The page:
themstory: Claude Cahun Is the Gender-Nonconforming Anti-Fascist Hero We Deserve
Although usually discussed as a lesbian, Cahun adamantly rejected gender. “Shuffle the cards. Masculine? Feminine? It depends on the situation,” Cahun wrote in their autobiography, Disavowels. “Neuter is the only gender that always suits me.” For this reason, I use gender-neutral pronouns in discussing Cahun.
Born in 1894, Cahun came from an established family of Jewish writers in France. Today, Cahun is mostly remembered for their incredible self-portraits, which used fanciful homemade costumes and scenery to fashion new lives for them to try on. Wiry, with a shaved head and an intense gaze, Cahun slipped easily between genders and identities in their art. In one series, Cahun plays a dandy bodybuilder with spit curls on their forehead and hearts drawn on their cheeks. In another, an elaborate wig and heavy eye make-up leave Cahun looking like an extra from Whatever Happened to Baby Jane? In perhaps my favorite photo, Cahun pops the collar of a checkered jacket while looking away from a nearby mirror, simultaneously hiding and revealing the tender skin of their throat, in a pose that is both tough and vulnerable.
The reason I find myself thinking about Claude Cahun today, however, is not their photography, but rather, their resistance to Nazi forces during World War II. During the war, Cahun and their life partner Marcel Moore (who was also Cahun’s step sister), lived on Jersey, one of an archipelago of islands that dot the English Channel off the coast of Normandy. When German forces conquered France and began using the island as a training ground for new recruits, Cahun and Moore waged a secret, two-person campaign of disinformation and morale-destruction, using a weapon the Nazis never expected: Surrealism.
The pair’s antics would have been hysterical, if they hadn’t been so dangerous. They slipped anti-fascist poems into the pockets of soldiers as they walked past them on parade. Moore spoke fluent German, so they would write fake letters pretending to be disgruntled soldiers, urging the new recruits to desert. They stole propaganda posters and cut them up into resistance flyers, which they hid inside cigarette boxes and left around town for soldiers to find.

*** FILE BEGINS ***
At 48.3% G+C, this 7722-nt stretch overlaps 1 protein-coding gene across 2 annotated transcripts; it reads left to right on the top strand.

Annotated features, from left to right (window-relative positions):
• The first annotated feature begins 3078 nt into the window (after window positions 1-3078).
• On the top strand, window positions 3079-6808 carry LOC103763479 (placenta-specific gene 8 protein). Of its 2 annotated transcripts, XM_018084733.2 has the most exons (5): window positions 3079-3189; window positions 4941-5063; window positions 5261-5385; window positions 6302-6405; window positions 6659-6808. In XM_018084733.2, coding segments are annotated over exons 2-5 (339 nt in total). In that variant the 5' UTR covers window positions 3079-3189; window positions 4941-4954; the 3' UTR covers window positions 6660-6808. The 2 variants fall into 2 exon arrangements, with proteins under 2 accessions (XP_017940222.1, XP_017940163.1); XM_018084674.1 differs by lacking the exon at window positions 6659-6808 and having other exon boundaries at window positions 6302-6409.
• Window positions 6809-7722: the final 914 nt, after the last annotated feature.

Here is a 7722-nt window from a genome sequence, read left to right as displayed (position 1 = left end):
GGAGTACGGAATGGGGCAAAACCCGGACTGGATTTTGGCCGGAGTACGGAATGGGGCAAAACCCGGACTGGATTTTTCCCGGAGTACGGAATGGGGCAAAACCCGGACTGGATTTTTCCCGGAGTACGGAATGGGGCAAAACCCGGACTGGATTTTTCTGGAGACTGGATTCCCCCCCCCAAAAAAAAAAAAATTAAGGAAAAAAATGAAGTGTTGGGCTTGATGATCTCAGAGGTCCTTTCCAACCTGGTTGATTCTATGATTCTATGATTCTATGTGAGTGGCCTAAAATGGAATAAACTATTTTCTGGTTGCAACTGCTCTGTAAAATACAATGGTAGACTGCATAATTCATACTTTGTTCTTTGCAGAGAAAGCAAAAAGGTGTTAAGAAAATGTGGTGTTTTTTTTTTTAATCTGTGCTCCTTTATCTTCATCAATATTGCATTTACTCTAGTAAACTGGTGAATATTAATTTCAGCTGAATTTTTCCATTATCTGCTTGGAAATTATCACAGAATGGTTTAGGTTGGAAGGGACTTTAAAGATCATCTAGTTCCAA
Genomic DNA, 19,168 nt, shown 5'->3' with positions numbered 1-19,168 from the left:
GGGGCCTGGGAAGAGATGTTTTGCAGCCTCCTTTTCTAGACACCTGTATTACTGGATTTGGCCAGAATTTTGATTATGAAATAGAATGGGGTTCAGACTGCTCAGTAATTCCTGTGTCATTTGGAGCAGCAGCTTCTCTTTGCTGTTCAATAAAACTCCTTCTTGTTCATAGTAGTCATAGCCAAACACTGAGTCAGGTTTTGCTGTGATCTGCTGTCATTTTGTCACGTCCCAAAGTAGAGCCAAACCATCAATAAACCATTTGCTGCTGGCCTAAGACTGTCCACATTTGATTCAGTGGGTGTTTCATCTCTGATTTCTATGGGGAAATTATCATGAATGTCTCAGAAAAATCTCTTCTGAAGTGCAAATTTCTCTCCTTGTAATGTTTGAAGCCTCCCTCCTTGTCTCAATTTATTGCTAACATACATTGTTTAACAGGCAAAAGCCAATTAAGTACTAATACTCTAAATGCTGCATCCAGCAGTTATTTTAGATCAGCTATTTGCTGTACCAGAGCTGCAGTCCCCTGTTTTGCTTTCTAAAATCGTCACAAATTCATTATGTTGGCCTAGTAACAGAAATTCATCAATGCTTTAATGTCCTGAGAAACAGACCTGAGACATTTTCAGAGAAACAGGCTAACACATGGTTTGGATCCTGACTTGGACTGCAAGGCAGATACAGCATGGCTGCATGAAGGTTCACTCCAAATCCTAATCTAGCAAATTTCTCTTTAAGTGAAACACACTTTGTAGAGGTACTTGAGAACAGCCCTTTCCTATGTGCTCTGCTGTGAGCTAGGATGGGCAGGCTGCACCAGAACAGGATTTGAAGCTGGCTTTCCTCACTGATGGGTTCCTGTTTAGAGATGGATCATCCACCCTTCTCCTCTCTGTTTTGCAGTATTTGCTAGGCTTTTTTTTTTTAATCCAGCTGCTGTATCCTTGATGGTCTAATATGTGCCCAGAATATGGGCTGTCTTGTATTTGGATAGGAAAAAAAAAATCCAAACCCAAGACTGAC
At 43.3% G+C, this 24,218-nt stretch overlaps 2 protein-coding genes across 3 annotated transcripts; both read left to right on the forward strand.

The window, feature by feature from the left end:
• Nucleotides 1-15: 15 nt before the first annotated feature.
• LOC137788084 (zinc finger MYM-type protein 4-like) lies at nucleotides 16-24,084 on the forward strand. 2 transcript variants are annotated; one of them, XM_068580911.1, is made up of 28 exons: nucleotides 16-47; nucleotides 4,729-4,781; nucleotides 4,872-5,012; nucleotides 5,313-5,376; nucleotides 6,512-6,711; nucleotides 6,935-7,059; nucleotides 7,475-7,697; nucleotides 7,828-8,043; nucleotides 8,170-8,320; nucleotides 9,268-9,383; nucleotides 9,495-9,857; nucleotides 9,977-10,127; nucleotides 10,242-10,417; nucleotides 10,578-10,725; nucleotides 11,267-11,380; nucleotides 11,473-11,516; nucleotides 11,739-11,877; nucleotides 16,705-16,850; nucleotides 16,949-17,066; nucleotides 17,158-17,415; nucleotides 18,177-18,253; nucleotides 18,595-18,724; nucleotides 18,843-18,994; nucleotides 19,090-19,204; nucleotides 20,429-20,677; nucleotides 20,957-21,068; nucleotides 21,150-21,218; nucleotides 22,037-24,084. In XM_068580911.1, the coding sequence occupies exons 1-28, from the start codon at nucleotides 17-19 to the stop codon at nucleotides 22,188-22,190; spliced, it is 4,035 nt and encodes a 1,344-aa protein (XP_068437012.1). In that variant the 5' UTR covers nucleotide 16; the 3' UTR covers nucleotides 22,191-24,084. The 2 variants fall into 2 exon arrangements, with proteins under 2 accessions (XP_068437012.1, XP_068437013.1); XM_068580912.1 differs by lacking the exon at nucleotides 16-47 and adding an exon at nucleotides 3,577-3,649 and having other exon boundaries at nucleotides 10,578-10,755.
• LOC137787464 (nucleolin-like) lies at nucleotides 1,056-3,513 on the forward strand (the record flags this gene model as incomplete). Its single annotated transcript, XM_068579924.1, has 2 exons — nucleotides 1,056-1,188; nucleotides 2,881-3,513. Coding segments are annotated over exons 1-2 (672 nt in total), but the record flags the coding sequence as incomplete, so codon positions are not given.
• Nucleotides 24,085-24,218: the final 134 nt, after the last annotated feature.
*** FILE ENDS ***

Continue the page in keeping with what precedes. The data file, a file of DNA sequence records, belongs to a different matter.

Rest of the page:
By the time they were caught in 1944, the German forces were convinced that Jersey was home to a full-on resistance movement, never suspecting it was all the work of a pair of middle-aged, eccentric “sisters.” The Nazis sentenced Cahun and Moore to death. However, the island was liberated before the Germans were able to execute them. The two remained in Jersey for another decade, until Cahun died in 1954, never having fully recovered from the year they spent in a makeshift German prison.
Their writing out of print, their photography completely forgotten, Cahun languished in virtual obscurity until French art historian Francois Leperlier brought them to public attention in the 1980s. Since then Cahun has become recognized as a Surrealist master, on par with photographer Man Ray. However, while their resistance to fascism is widely lauded, their resistance to traditional gender binaries is less recognized. Cahun is primarily seen as a lesbian icon, and rarely as a transgender one.
I don’t wear Saints’ medals anymore, and haven’t lit a candle to one in decades. But if I were to maintain an altar, Claude Cahun would sit squarely at the center, the patron saint of surrealist Nazi fighters, the ancestor we all need today.
Hugh Ryan is the author of the forthcoming book When Brooklyn Was Queer (St. Martin’s Press, March 2019), and co-curator of the upcoming exhibition On the (Queer) Waterfront at the Brooklyn Historical Society.
Deep Dive - Ruth Gordon